Archive for March, 2011


Expert witness standards in legal malpractice clarified

In Wilson v. McNeely, 307 Ga. App. 876, 705 S.E.2d 874 (2011), the Court of Appeals addressed a legal malpractice case for the third time, this time on the issue of admissibility of expert testimony.  McNeely represented Wilson in connection with a real estate closing.  Wilson later sued McNeely for malpractice.  At trial, Wilson offered his brother to testify that the standard of care was breached.

Momma always said I was an expert

The Court addressed the test for the admissibility of a professional in a professional liability case, and specifically OCGA § 24-9-67.1 (c). To be admissible, “at the time the act or omission is alleged to have occurred, such expert” must have been “licensed by an appropriate regulatory agency to practice his or her profession in the state in which such expert was practicing or teaching in the profession at such time[.]” OCGA § 24-9-67.1 (c).

The Court summarized its analysis of the statute:  “in order to comply with the licensing requirement of OCGA § 24-9-67.1 (c) (1), an expert in a professional malpractice action must be licensed and practicing (or teaching) in one of the states of the United States at the time the alleged negligent act occurred.”  Citing Craigo v. Azizi, 301 Ga. App. 181, 186-187, 687 SE2d 198 (2009).

The Court further explained that the practice or teaching qualification is a legal determination for the trial court subject to an abuse of discretion standard, citing HNTB Georgia, Inc. v. Hamilton-King, 287 Ga. 641, 642, 697 SE2d 770 (2010) and Moran v. Kia Motors America, 276 Ga. App. 96, 97 (1) (622 SE2d 439) (2005).

The evidence before the Court was as follows:  at the time of the alleged negligence about which the witness would testify, (1) the witness was a member in good standing of the State Bar of Georgia; (2) witness did not have a municipal business license as an attorney; (3) witness did not have malpractice insurance coverage; (4) witness worked in a family wholesale equipment distribution business and described his principal occupation as “merchant;” (5) described himself as “somewhat corporate counsel” for that business; (6) he did not perform typical legal functions such as representing his company or any other litigant in court, drafting or filing pleadings; preparing deeds or other conveyancing documents, or searching property title records or performing the legal tasks inherent in closing real estate transactions.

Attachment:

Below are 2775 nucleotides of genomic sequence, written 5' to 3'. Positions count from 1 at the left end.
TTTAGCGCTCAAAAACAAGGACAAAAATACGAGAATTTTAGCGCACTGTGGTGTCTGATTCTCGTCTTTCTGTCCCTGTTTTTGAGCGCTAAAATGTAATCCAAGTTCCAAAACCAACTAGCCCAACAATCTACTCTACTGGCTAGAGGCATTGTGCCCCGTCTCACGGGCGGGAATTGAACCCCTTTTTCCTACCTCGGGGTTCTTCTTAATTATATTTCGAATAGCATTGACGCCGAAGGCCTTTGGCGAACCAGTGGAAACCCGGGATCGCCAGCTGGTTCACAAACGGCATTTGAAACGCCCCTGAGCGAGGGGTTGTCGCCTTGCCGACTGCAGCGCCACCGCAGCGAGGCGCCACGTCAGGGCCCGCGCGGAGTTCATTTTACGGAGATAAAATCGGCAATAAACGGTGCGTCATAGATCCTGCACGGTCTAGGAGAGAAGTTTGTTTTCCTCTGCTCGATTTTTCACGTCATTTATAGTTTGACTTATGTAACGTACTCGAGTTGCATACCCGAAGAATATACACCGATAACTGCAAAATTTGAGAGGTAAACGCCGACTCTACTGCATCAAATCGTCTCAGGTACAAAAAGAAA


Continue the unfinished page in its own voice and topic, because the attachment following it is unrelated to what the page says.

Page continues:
The Court of Appeals confirmed that OCGA 24-9-67.1(c)(1) applied to all professional negligence experts.  The Court also rejected the trial court’s analogy regarding OCGA 24-9-67.1(c)(2).  That statute, which limits medical malpractice experts to those in areas of speciality about which they are testifying, does not apply outside of medical malpractice cases.  Although the trial court analogized that provision to the rejected attorney witness in the case, the Court of Appeals found the analogy harmless since the evidence supported the finding that the witness did not qualify under OCGA 24-9-67.1(c)(1).

Prior to the enactment of OCGA 24-9-67.1(c)(1), the testimony of an a licensed attorney would likely have been admissible under the facts of this case.  This case provides some clarity as to what may be required to establish an attorney is “practicing law” sufficient to offer expert testimony in a professional liability case.

Kim Jackson Cleans Up The Mess

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